PREVISIONIST By Oscar Mancinas

PREVISIONIST

What about reverse-racism
leads anyone to ask
what about reverse-racism?

Is it
the growly allure–
reverberating arousal–
of alliterative R-words?

I see you, Redskins™-rooters
Or something dumber,
more seductive? Some
special type of marvelous
fragility–award-winning suspension
of disbelief, and relief
manufactured in an abandoned
automobile factory somewhere in a novel.

But wait, there’s more.

How ‘bout reverse-classism? Reverse-oppression?
Reverse-colonization?

How ‘bout
my ancestresses,
conniving to cross                                           the Atlantic,
not with bad intentions                       but with simple curiosity. Human curiosity
that tortures them
in their hearts             and, on occasion, in their loins?

How ‘bout
the others
who braved the seas,
braved disease,
braved histories,
to seek bodies around which
they could wrap themselves
like skin around a book?

Mighty clitorises,
fearless breasts.

How ‘bout
the chabochí
minding his farm
tending his master’s livestock
near Basque foothills
or Castilian fields or Valencian woods
or any other
manscape?

Without warning, the poor hijo de you-know-what
gets ambushed and mounted
at arrow-point like a half-broken
bus bench or abandoned carnival
ride. The hide-clad conqueresses grind
to a finish and, bored
with their conquests, disappear
like cries shouted into paper, leave
all to wonder: what was the point?

By Oscar Mancinas

Biography:

My name is Oscar Mancinas. Attached are five poems of mine. I’m a young mestizo from around the way, just trying to survive and thrive. Read other work of mine in Blue Mesa Review, Contraposition Magazine, and latinosbelike.tumblr.com

Bob By John Stupp

Bob
the left hander who worked
at the engine foundry in Cleveland
wanted to be a pro bowler someday
he set up and alley in the tool crib
and practiced on the 3 to 11 shift using plastic pipe for pins—
when he wasn’t bowling
he was throwing flashlight batteries
I had to sweep up when he was done
never was Ford graced by such productive employees—
this went on all summer
while the engines we made were shit
and once assembled
the cars stunk like a movie you know how it ends
and is all your fault

By John Stupp

Biography:

John Stupp is the author of the 2007 chapbook The Blue Pacific and the 2015 full-length collection Advice from the Bed of a Friend both by Main Street Rag. Recent poetry has appeared or will be appearing in Drunk Monkeys, Cactus Heart, Vending Machine Press, Icarus Down, Weirderary, Wordrunner eChapbooks, SHARKPACK Poetry Review, The Pittsburgh Post-Gazette and on the radio show Prosody. He lives near Pittsburgh, Pennsylvania.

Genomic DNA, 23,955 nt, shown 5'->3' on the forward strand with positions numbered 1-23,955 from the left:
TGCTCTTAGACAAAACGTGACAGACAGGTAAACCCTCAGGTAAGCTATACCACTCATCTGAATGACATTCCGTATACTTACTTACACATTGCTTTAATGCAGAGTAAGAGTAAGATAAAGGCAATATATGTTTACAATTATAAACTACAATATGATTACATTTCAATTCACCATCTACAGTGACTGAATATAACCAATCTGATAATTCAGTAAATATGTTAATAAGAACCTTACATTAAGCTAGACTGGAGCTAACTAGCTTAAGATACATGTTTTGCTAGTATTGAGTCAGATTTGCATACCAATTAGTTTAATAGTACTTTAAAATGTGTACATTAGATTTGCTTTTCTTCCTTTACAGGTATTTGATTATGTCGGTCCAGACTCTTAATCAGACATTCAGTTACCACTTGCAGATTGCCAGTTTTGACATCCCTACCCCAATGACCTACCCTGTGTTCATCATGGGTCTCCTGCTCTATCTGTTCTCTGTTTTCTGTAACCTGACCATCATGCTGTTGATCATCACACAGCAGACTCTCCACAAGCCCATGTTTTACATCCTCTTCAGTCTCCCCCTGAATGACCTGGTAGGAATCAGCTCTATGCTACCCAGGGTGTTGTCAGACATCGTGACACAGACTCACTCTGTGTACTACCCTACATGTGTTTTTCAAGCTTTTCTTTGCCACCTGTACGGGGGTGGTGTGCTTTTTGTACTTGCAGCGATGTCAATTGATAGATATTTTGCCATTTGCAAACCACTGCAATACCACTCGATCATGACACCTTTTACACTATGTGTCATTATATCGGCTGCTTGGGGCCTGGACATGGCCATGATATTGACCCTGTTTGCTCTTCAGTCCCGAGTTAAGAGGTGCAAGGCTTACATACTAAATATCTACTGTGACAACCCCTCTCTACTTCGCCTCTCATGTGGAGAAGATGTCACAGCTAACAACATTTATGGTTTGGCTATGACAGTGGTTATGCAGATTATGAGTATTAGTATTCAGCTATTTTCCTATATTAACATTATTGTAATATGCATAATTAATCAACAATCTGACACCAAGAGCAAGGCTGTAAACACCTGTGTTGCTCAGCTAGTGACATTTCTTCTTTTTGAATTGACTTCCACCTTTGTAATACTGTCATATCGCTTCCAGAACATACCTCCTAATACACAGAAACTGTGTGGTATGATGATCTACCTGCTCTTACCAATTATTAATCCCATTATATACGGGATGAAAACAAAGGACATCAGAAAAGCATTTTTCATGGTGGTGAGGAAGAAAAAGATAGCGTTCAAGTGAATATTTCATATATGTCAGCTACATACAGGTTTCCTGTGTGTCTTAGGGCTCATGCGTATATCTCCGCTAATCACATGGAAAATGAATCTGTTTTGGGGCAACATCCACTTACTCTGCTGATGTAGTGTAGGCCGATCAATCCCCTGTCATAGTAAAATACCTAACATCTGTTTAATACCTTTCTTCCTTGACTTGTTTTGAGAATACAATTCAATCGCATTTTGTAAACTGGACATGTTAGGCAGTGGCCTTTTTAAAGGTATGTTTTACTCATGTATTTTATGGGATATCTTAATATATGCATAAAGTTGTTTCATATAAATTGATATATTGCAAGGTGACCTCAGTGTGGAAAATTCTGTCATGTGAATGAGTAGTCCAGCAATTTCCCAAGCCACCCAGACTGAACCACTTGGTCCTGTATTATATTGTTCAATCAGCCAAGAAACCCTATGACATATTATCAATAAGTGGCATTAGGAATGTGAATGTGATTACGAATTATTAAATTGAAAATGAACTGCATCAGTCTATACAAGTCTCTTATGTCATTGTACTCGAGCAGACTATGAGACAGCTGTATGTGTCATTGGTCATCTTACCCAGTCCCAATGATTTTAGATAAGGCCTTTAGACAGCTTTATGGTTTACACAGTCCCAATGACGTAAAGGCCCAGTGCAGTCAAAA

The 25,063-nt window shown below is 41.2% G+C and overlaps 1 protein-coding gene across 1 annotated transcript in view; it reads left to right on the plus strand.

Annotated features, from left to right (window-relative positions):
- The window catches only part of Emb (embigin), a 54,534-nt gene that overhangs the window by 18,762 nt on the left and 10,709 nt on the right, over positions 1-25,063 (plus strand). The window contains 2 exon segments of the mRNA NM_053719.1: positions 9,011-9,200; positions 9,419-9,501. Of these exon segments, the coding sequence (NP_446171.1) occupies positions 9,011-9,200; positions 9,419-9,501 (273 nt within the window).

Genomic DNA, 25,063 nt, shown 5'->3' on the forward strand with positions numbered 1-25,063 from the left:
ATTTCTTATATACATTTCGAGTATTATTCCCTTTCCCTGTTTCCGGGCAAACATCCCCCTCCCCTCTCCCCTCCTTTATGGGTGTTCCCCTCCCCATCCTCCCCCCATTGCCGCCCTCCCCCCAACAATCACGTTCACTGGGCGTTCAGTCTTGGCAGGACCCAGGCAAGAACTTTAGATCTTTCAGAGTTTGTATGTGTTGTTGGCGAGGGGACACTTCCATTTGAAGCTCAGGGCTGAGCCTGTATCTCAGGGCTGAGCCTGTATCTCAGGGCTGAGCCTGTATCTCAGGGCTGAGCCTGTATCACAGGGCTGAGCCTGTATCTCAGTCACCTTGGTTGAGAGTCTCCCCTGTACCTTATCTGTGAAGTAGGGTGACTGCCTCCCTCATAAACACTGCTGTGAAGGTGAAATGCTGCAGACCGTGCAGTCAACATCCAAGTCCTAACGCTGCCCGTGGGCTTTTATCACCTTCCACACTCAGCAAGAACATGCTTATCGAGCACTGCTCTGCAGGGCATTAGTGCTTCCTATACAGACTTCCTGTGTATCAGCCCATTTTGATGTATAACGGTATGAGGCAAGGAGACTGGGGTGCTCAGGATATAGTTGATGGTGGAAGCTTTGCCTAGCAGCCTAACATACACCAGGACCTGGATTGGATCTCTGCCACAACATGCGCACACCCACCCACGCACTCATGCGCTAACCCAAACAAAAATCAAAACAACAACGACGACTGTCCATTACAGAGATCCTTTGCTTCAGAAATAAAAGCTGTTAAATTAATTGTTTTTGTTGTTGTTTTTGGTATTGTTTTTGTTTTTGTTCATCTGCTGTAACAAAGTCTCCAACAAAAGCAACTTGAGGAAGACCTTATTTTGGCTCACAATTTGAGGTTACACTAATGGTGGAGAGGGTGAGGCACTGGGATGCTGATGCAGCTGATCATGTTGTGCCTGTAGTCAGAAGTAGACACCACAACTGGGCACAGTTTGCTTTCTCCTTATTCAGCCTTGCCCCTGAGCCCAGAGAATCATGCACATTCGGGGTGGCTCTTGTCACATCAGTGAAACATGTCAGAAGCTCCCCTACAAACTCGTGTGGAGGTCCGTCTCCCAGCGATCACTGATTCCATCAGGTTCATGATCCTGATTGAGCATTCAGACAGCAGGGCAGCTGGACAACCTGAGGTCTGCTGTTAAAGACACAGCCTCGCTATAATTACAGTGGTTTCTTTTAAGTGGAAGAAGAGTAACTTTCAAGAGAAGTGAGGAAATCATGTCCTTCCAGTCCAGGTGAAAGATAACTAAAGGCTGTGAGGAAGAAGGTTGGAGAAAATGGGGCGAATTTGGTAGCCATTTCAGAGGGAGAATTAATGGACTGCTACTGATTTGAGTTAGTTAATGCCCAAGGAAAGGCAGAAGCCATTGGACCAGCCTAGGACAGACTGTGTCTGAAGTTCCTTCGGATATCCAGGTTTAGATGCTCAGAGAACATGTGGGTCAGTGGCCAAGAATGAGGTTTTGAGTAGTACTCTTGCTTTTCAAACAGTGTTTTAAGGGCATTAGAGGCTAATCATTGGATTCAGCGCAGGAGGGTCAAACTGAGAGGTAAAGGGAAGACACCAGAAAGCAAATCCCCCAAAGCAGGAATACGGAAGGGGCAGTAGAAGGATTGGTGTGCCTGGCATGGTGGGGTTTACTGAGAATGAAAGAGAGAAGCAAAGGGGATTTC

Recollection By Margaret Schnabel

Recollection

a rem(a)inder of light slants across fields
a bleached photograph of what was:

consider: memory, an alibi for end,
nostalgic dusk air aching for yesterday

boys’ dancing fingers bleed dust and straw,
breathe in hometown

(a return)

fall harvest
spills over bruised roads.
the clay tides are turning,
upheaving, again
again;

machines cut through wheat and faded sky
(consider: love song)
(consider: elegy)

meanwhile,
I practice swallowing the horizon
WANTED: parting glance, Midwestern sunset
dead and/or
alive

(aren’t we all?)

when the river asks me how leaving
comes so easy I say:

indifference tastes sweet in the
back of the throat

By Margaret Schnabel

Biography:

Margaret Schnabel is a sixteen-year-old musician, writer and artist who wants to grow up to be a surgeon (and a poet). She currently resides in Indiana, but dreams of living in New York City and visiting the MoMA every day. Her poetry and art can be found at www.starrymar.tumblr.com.

The Doctor Asks How I’ve Been By Katie Rendon Kahn

The Doctor Asks How I’ve Been

Almost like an old friend,
while signaling for me to sit anywhere.
The chocolate suede arms beckon me,
with its’ sunken seat and dim lighting
whispering, “sit here, let me hold you.”

I assume it’s some kind of test,
a trick question, so I choose the ridged,
wooden chair too close the hers.
She smiles professionally and places
the Kleenex between us.

She’s only here to listen.
My three dollar co-pay
doesn’t cover human contact
or affection. She asks how often I cry.

I tell her only when I have to talk to people.
She asks about work, my husband and
(after checking her notes) poetry.
I explain those things mean having to talk to people,